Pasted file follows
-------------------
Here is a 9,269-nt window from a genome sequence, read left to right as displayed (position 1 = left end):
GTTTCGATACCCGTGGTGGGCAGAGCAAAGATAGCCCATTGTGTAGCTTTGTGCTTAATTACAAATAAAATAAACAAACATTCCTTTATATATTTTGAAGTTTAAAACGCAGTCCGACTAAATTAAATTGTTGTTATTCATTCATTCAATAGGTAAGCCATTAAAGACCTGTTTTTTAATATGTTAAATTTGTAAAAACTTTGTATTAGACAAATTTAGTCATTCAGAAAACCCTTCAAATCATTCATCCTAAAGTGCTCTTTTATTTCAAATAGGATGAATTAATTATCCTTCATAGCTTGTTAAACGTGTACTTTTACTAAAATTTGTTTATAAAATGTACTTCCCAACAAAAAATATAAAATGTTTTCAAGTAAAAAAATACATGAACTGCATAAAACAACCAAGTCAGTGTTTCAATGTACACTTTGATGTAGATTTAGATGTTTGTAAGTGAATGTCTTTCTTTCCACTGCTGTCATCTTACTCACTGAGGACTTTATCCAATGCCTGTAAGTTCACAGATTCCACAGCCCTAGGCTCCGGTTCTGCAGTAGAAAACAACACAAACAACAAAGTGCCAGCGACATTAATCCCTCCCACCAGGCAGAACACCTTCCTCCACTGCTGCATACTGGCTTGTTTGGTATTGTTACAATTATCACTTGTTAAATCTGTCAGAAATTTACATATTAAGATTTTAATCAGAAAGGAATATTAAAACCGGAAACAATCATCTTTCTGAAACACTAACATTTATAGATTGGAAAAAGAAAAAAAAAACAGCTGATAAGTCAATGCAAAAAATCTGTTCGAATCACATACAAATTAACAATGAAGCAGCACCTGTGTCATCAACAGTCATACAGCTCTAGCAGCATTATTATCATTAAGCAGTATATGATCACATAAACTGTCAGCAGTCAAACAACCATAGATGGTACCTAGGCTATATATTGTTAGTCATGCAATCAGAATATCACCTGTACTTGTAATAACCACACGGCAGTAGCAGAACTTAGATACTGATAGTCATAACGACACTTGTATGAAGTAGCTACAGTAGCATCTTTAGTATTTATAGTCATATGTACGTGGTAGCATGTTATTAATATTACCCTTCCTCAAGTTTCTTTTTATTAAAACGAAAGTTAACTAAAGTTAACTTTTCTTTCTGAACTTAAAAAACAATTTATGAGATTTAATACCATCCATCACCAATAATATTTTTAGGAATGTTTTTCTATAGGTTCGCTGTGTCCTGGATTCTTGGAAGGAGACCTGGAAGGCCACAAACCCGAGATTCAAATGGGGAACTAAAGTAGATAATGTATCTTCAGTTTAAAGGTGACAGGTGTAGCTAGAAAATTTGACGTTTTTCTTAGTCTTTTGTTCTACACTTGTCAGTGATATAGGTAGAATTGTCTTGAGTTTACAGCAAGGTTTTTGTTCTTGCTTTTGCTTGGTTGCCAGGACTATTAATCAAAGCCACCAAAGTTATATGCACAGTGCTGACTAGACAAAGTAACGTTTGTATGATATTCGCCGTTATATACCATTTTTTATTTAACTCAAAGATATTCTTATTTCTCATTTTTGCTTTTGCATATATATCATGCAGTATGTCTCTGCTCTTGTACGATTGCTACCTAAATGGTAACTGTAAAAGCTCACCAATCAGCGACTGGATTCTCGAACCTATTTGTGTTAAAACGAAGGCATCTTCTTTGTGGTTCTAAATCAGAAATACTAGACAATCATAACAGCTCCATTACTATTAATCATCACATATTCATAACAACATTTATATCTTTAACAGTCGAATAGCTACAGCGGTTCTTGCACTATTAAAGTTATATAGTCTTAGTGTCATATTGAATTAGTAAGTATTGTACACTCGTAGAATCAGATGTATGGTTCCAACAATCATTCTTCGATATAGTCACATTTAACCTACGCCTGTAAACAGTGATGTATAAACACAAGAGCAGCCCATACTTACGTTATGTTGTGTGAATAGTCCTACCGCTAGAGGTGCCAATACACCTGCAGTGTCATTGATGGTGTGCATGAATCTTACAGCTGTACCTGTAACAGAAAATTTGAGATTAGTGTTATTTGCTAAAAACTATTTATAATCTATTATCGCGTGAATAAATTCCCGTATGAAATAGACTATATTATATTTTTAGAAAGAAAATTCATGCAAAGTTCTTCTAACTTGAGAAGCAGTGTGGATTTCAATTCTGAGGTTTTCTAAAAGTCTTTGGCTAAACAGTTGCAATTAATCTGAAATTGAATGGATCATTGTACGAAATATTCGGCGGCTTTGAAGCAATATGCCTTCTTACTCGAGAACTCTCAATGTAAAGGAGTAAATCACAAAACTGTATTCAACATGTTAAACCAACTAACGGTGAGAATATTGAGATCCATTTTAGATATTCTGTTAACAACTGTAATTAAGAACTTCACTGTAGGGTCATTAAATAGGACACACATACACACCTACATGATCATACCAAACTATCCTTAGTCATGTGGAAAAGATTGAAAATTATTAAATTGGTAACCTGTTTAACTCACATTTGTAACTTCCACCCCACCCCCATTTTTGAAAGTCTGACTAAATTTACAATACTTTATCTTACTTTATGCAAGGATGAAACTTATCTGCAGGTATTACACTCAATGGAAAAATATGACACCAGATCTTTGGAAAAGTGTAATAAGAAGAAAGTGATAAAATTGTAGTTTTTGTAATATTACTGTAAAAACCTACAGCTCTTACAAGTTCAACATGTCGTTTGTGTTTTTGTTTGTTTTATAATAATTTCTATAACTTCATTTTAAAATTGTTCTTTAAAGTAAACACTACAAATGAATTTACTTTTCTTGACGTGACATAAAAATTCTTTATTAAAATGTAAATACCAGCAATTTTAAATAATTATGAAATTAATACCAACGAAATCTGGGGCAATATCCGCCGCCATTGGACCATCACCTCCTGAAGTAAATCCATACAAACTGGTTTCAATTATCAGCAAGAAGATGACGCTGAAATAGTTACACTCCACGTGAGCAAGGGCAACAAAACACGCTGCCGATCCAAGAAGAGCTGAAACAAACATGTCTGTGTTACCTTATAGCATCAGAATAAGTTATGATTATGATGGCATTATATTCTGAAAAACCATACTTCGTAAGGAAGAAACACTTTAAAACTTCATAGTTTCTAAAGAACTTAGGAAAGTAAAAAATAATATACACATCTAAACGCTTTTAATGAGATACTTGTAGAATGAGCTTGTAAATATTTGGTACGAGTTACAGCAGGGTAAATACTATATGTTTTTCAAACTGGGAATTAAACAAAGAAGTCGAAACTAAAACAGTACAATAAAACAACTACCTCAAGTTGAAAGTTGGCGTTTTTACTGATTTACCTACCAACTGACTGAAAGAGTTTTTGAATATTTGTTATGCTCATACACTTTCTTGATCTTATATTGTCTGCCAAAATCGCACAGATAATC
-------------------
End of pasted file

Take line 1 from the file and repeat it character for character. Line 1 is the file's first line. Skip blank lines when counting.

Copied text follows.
Here is a 9,269-nt window from a genome sequence, read left to right as displayed (position 1 = left end):